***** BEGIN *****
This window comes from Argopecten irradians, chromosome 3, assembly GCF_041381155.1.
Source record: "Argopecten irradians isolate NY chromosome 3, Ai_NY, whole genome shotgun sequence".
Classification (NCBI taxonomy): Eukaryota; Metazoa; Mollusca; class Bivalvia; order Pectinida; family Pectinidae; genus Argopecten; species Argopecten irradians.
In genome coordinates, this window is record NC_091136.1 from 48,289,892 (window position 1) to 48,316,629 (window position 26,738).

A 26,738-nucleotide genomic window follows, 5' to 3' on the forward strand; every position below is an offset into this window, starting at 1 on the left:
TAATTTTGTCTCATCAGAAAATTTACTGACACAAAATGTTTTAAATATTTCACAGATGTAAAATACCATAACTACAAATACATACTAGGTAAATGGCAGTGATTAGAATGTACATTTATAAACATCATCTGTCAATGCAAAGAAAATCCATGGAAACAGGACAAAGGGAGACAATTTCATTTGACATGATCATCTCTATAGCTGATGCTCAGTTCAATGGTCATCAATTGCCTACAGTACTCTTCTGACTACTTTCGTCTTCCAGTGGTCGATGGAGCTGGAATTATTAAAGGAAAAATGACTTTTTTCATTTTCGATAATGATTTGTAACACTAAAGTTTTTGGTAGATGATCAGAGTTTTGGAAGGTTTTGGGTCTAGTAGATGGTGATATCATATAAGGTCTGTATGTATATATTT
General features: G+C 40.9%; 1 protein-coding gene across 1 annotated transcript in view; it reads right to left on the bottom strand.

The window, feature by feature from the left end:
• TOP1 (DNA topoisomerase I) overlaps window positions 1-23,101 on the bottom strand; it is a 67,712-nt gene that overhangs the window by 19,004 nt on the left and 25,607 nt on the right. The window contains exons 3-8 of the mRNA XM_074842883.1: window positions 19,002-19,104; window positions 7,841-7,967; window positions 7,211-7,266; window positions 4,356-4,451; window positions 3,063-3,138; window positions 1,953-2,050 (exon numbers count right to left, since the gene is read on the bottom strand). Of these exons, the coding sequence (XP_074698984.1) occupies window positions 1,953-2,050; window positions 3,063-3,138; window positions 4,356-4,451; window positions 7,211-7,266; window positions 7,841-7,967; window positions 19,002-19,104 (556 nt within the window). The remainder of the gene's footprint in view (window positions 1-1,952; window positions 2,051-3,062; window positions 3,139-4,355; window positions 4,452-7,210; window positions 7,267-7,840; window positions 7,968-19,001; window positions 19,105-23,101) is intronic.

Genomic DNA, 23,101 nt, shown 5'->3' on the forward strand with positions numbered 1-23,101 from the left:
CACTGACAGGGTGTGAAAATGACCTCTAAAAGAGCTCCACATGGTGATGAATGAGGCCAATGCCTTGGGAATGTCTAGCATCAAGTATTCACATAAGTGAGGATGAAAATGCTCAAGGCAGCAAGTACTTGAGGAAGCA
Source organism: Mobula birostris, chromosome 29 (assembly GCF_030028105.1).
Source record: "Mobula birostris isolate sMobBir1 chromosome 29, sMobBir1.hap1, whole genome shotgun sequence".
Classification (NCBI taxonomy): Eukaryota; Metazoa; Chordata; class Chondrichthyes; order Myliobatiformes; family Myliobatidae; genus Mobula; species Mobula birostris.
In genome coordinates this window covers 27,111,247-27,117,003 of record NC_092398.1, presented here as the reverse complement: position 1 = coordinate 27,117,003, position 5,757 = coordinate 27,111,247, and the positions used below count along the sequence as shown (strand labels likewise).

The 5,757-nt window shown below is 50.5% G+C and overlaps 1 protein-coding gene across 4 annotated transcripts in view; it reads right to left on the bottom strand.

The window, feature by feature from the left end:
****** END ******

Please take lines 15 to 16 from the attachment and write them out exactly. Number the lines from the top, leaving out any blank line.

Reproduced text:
In genome coordinates this window covers 27,111,247-27,117,003 of record NC_092398.1, presented here as the reverse complement: position 1 = coordinate 27,117,003, position 5,757 = coordinate 27,111,247, and the positions used below count along the sequence as shown (strand labels likewise).

The 5,757-nt window shown below is 50.5% G+C and overlaps 1 protein-coding gene across 4 annotated transcripts in view; it reads right to left on the bottom strand.